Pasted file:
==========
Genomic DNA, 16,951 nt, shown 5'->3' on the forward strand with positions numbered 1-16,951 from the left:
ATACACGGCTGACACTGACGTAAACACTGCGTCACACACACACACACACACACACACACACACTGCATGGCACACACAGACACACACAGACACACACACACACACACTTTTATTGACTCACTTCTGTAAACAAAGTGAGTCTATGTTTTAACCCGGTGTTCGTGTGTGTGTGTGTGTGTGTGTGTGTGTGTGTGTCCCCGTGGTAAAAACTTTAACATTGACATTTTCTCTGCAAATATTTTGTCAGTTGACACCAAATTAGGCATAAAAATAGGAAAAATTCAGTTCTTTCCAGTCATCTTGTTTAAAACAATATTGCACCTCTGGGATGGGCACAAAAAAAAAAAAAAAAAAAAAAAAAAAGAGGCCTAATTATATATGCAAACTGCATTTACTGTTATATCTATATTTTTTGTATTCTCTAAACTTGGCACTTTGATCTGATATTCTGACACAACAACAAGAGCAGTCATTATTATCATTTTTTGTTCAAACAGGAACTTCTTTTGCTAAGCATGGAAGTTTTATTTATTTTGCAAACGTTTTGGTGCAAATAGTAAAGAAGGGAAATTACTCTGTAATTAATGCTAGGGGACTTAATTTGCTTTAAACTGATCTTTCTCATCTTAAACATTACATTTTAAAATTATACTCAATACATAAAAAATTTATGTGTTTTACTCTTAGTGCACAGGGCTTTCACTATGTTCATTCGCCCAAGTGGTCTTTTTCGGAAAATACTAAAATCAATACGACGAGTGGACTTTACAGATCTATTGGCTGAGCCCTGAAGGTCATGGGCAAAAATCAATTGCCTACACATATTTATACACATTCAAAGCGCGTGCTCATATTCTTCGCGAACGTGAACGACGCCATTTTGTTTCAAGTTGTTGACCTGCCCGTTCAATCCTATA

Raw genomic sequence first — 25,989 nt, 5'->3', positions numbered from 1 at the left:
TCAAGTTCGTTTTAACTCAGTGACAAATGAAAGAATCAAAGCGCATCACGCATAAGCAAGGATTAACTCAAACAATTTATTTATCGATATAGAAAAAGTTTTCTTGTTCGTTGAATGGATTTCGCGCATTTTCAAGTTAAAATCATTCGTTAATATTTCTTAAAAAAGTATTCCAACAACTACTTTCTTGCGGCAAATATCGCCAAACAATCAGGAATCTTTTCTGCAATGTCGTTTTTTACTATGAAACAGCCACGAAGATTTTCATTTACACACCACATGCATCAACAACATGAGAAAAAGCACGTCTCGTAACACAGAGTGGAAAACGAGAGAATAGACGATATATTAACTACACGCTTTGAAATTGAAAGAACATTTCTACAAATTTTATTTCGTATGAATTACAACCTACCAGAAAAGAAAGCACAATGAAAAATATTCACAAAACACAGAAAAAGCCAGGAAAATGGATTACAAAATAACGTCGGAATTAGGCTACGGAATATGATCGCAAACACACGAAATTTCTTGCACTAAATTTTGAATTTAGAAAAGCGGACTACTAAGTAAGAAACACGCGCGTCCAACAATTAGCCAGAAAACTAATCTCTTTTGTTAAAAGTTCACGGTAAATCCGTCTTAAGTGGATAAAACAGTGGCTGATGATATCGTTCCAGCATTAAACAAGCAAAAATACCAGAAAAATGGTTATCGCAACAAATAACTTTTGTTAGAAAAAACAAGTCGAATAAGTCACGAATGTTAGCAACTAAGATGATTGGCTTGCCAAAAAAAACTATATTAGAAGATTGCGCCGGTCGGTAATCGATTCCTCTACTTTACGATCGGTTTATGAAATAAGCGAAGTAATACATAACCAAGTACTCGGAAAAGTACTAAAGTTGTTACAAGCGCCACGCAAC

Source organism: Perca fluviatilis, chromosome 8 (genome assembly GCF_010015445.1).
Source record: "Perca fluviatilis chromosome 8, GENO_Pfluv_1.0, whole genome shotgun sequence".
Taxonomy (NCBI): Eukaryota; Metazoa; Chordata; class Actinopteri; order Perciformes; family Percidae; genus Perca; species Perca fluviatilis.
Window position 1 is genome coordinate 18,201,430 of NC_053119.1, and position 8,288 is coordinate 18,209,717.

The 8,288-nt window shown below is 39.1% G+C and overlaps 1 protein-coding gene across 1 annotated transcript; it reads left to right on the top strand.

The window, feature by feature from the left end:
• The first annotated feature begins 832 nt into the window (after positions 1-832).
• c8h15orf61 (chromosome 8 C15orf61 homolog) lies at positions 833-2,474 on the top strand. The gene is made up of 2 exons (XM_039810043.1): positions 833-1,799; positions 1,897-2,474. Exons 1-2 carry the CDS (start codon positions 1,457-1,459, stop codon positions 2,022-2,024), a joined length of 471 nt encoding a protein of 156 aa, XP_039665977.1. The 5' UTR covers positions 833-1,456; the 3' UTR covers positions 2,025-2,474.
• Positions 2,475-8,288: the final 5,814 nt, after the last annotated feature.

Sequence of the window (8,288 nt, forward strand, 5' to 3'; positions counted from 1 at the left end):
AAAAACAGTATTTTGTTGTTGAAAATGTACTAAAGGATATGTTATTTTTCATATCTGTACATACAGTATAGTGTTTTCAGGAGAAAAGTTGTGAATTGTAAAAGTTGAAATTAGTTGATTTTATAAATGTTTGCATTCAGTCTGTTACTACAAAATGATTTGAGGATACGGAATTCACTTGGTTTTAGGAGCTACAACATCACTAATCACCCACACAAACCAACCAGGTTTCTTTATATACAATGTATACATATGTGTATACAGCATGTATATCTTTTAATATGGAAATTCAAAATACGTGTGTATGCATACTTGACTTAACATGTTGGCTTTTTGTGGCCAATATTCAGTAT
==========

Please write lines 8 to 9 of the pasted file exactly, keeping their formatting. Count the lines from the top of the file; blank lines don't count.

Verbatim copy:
Window position 1 is genome coordinate 18,201,430 of NC_053119.1, and position 8,288 is coordinate 18,209,717.

The 8,288-nt window shown below is 39.1% G+C and overlaps 1 protein-coding gene across 1 annotated transcript; it reads left to right on the top strand.